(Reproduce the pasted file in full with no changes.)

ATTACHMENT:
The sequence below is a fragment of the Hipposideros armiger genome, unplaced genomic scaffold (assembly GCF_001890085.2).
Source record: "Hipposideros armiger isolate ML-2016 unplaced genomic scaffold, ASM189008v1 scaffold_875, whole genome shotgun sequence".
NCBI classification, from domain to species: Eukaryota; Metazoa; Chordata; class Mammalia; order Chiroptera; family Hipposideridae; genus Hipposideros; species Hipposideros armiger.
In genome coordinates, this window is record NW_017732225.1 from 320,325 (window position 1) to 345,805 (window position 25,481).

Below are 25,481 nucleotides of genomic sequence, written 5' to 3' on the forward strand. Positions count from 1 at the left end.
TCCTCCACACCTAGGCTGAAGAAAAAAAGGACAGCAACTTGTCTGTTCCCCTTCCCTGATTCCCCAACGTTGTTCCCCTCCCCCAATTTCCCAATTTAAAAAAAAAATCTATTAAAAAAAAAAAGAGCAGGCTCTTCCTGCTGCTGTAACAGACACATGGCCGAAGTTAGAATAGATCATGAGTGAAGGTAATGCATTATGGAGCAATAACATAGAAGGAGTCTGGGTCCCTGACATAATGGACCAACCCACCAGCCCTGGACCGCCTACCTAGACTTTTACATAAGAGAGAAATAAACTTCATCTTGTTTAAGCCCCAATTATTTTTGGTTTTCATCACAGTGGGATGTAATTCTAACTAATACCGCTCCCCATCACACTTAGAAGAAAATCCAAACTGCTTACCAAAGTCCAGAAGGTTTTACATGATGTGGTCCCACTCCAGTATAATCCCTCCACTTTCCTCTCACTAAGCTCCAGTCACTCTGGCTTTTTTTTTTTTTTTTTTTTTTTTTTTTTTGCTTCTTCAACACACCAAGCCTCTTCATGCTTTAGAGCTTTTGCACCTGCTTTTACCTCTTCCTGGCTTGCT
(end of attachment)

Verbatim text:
The sequence below is a fragment of the Hipposideros armiger genome, unplaced genomic scaffold (assembly GCF_001890085.2).
Source record: "Hipposideros armiger isolate ML-2016 unplaced genomic scaffold, ASM189008v1 scaffold_875, whole genome shotgun sequence".
NCBI classification, from domain to species: Eukaryota; Metazoa; Chordata; class Mammalia; order Chiroptera; family Hipposideridae; genus Hipposideros; species Hipposideros armiger.
In genome coordinates, this window is record NW_017732225.1 from 320,325 (window position 1) to 345,805 (window position 25,481).

Below are 25,481 nucleotides of genomic sequence, written 5' to 3' on the forward strand. Positions count from 1 at the left end.
TCCTCCACACCTAGGCTGAAGAAAAAAAGGACAGCAACTTGTCTGTTCCCCTTCCCTGATTCCCCAACGTTGTTCCCCTCCCCCAATTTCCCAATTTAAAAAAAAAATCTATTAAAAAAAAAAAGAGCAGGCTCTTCCTGCTGCTGTAACAGACACATGGCCGAAGTTAGAATAGATCATGAGTGAAGGTAATGCATTATGGAGCAATAACATAGAAGGAGTCTGGGTCCCTGACATAATGGACCAACCCACCAGCCCTGGACCGCCTACCTAGACTTTTACATAAGAGAGAAATAAACTTCATCTTGTTTAAGCCCCAATTATTTTTGGTTTTCATCACAGTGGGATGTAATTCTAACTAATACCGCTCCCCATCACACTTAGAAGAAAATCCAAACTGCTTACCAAAGTCCAGAAGGTTTTACATGATGTGGTCCCACTCCAGTATAATCCCTCCACTTTCCTCTCACTAAGCTCCAGTCACTCTGGCTTTTTTTTTTTTTTTTTTTTTTTTTTTTTTGCTTCTTCAACACACCAAGCCTCTTCATGCTTTAGAGCTTTTGCACCTGCTTTTACCTCTTCCTGGCTTGCT